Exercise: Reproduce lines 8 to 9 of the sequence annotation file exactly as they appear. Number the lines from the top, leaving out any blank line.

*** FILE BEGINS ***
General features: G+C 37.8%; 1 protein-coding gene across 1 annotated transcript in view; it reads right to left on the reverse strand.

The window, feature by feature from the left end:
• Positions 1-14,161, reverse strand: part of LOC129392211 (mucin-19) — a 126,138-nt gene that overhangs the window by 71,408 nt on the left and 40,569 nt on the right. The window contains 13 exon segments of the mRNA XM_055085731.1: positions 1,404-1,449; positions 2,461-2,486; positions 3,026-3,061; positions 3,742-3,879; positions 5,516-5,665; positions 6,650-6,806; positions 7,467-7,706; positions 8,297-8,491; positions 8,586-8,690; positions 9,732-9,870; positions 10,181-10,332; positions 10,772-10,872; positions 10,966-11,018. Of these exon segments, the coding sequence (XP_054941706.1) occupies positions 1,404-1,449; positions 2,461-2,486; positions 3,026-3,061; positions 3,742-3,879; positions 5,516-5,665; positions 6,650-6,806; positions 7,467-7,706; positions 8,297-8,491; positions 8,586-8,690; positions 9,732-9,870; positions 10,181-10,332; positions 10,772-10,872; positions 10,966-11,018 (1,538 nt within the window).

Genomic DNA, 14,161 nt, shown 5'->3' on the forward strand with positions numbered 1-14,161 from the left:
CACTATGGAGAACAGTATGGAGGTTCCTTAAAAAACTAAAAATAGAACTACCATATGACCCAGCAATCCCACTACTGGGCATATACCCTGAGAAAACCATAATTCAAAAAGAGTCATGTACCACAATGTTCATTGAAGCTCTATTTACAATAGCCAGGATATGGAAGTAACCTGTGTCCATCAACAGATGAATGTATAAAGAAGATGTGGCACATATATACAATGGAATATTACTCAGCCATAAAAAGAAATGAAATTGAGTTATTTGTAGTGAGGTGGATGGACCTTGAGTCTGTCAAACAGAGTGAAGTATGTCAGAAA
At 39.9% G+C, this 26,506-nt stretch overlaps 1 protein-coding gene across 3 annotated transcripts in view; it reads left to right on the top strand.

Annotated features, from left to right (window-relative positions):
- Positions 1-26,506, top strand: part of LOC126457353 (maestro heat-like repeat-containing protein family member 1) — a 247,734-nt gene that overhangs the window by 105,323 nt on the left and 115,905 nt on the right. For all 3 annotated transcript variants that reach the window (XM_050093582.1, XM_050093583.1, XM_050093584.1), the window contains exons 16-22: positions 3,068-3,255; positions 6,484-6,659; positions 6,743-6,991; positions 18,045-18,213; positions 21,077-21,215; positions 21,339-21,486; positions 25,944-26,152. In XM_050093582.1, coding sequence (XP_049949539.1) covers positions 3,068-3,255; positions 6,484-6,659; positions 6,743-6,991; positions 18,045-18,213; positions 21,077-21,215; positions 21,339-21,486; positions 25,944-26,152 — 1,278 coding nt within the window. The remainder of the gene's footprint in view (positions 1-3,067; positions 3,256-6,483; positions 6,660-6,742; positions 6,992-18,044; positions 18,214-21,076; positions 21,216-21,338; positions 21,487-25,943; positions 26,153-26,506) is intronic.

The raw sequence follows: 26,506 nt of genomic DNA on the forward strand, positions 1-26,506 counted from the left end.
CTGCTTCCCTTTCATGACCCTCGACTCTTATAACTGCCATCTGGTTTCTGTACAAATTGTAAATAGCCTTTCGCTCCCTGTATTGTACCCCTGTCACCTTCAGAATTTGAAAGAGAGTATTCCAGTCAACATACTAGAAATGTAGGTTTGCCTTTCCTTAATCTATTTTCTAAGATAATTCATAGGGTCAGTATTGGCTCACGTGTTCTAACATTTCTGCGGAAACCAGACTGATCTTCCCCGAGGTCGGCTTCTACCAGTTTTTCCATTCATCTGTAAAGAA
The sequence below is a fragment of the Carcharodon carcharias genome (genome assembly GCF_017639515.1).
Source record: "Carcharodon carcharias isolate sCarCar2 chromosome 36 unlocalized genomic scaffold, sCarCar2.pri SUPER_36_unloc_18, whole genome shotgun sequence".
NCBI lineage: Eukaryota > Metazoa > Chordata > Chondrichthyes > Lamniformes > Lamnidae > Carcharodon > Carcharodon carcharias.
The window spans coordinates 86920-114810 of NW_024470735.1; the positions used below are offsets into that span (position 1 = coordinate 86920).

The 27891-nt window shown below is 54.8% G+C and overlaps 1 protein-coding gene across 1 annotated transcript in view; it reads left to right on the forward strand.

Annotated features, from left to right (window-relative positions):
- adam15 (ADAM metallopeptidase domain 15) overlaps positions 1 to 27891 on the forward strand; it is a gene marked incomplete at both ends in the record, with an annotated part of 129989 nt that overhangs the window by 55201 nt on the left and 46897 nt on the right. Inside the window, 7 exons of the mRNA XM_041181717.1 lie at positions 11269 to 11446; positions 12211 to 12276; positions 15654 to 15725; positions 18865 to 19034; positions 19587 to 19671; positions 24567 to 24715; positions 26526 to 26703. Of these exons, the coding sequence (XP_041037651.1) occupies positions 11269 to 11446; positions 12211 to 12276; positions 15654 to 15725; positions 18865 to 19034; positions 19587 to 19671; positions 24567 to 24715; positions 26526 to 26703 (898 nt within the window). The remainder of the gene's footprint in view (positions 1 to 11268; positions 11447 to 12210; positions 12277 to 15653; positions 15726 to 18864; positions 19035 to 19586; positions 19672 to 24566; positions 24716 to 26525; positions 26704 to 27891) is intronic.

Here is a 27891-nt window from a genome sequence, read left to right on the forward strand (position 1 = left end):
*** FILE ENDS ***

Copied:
- Positions 1-26,506, top strand: part of LOC126457353 (maestro heat-like repeat-containing protein family member 1) — a 247,734-nt gene that overhangs the window by 105,323 nt on the left and 115,905 nt on the right. For all 3 annotated transcript variants that reach the window (XM_050093582.1, XM_050093583.1, XM_050093584.1), the window contains exons 16-22: positions 3,068-3,255; positions 6,484-6,659; positions 6,743-6,991; positions 18,045-18,213; positions 21,077-21,215; positions 21,339-21,486; positions 25,944-26,152. In XM_050093582.1, coding sequence (XP_049949539.1) covers positions 3,068-3,255; positions 6,484-6,659; positions 6,743-6,991; positions 18,045-18,213; positions 21,077-21,215; positions 21,339-21,486; positions 25,944-26,152 — 1,278 coding nt within the window. The remainder of the gene's footprint in view (positions 1-3,067; positions 3,256-6,483; positions 6,660-6,742; positions 6,992-18,044; positions 18,214-21,076; positions 21,216-21,338; positions 21,487-25,943; positions 26,153-26,506) is intronic.

The raw sequence follows: 26,506 nt of genomic DNA on the forward strand, positions 1-26,506 counted from the left end.